For quite some time planetary scientists have studied the possible interior environments of a wide range of solar system bodies. Much can be done with purely theoretical models that seek to determine the appropriate hydrostatic balance between an object's own gravity and its internal pressure forces - be they from gaseous, liquid, or solid states of matter. Thermal energy from formation, and critically from radiogenic heating (radioactive decay of natural isotopes), all play a role. Throw in a few actual datapoints, measurements of places like Europa or Titan, and these models get much better calibrated. The intriguing thing is that one can play around with compositions and the internal layering of material in a planet-like body to find the best looking fit. As a consequence the nature and extent of any subsurface zones of liquid water can be estimated.

Asking for liquid water is a bit like asking for 'a coffee' in Starbucks. Is that a demi-latte-mocha-skim-sweet-n-low, or hot water with caffeine in it? It's extremely unlikely for water anywhere in a planetary body to be pure. Water is a fabulous polar solvent, and can absorb astonishing quantities of other things. Throw in ammonia by the bucket load and while you'd not want it in that cappuccino you still have liquid water that might be microbial ambrosia. Adding solutes can also dramatically lower water's freezing point. Stuffing in 30% Ammonia by weight can get a freezing point below 200 Kelvin (-100 F). This opens up many avenues.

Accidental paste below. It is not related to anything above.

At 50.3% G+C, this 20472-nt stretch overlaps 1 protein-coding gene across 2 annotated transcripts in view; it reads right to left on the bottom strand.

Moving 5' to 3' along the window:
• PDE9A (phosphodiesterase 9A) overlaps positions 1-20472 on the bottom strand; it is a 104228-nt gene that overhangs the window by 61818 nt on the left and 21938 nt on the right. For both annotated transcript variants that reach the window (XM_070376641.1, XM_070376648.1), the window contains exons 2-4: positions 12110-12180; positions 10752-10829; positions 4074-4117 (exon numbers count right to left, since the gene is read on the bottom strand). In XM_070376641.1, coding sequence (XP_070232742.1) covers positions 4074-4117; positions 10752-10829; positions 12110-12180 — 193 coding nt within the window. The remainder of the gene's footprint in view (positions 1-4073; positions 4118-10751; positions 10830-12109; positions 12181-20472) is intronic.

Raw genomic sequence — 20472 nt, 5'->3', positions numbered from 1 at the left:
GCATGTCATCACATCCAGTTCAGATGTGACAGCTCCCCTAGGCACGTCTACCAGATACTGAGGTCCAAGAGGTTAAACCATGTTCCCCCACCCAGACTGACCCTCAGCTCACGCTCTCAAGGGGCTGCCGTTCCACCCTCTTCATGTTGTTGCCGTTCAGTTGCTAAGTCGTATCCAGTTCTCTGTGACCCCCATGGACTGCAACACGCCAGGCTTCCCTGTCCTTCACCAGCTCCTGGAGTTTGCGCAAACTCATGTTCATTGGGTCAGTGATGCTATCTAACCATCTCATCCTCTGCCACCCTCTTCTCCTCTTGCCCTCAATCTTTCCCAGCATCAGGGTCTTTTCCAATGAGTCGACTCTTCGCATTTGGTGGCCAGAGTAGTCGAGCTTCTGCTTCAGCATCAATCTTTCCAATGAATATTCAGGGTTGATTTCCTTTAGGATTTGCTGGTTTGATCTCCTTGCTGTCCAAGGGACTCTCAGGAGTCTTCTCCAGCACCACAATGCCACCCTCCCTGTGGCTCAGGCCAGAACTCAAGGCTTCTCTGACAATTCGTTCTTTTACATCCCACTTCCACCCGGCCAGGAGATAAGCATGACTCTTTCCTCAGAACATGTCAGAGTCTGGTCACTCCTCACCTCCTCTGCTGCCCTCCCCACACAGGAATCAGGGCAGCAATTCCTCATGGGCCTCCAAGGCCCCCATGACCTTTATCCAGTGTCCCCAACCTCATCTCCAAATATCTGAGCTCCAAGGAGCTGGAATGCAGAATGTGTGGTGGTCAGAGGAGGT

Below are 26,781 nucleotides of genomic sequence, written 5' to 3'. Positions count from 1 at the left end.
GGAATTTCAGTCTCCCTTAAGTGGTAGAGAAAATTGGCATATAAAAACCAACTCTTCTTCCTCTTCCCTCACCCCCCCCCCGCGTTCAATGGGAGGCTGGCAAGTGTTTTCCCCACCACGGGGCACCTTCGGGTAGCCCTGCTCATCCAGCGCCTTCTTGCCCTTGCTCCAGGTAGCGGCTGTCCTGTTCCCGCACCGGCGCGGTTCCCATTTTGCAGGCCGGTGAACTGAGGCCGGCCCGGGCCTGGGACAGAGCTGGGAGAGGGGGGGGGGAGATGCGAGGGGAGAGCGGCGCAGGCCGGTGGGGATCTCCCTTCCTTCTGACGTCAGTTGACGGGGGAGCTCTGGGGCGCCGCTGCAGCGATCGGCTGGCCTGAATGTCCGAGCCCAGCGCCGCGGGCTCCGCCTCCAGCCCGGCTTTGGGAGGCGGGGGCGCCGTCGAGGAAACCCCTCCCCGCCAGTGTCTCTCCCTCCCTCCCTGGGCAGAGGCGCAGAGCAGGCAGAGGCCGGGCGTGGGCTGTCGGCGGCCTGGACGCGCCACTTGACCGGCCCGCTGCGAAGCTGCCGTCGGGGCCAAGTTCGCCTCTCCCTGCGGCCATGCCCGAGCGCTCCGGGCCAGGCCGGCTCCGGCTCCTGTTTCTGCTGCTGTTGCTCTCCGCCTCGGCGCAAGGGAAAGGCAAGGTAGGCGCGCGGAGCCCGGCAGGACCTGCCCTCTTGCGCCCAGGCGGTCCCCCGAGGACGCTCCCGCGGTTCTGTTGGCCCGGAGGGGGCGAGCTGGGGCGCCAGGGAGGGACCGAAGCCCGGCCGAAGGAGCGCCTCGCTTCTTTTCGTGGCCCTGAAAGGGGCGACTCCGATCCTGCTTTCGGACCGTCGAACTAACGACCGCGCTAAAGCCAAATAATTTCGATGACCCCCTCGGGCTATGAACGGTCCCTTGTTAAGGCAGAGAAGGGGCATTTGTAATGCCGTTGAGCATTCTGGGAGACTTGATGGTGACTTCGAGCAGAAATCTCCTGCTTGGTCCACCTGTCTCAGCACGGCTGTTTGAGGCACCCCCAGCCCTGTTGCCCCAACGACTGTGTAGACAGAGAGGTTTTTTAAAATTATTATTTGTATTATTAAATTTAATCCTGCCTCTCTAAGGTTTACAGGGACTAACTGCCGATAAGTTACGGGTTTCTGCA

Allowing for a number of variables it is possible to evaluate the likely size of subsurface water oceans in our solar system. The numbers start to get interesting. Estimates vary but here's a sampling: Europa, 2x Earths ocean volume, Ganymede and Callisto each about 1/2 Earth's ocean volume, Titan possibly 10x Earth's ocean volume, Triton 2x Earth's ocean volume. None of these numbers are particularly optimistic or pessimistic, but from these bodies alone there could readily be 10 to 16 times more liquid water slurping around off-Earth than on it.

Things get even funkier when we start to consider what might be going on beneath the surface of Trans-Neptunian Objects - those distant cold objects of which Pluto is the prototype. Factoring in estimates of their number, their history of formation, and radiogenic heating then some claims suggest that these distant dark worlds could harbor more liquid water than all the rest of the solar system. Part of the trick is that a thick layer of tens of kilometers of frozen water, methane, nitrogen and so on actually provides great insulation against thermal loss to the vacuum of space.

Some caution is advised though. Clearly many, if not all, of these environments may operate with far less energy flux - thermal or chemical - than Earth-bound oceanic systems. Some might well drop below the mean levels required to sustain any kind of deep dark biosphere. But if we insist that liquid water, polluted or otherwise, is a key ingredient for life then there is far more real estate in the solar exurbs than in our neighborhood.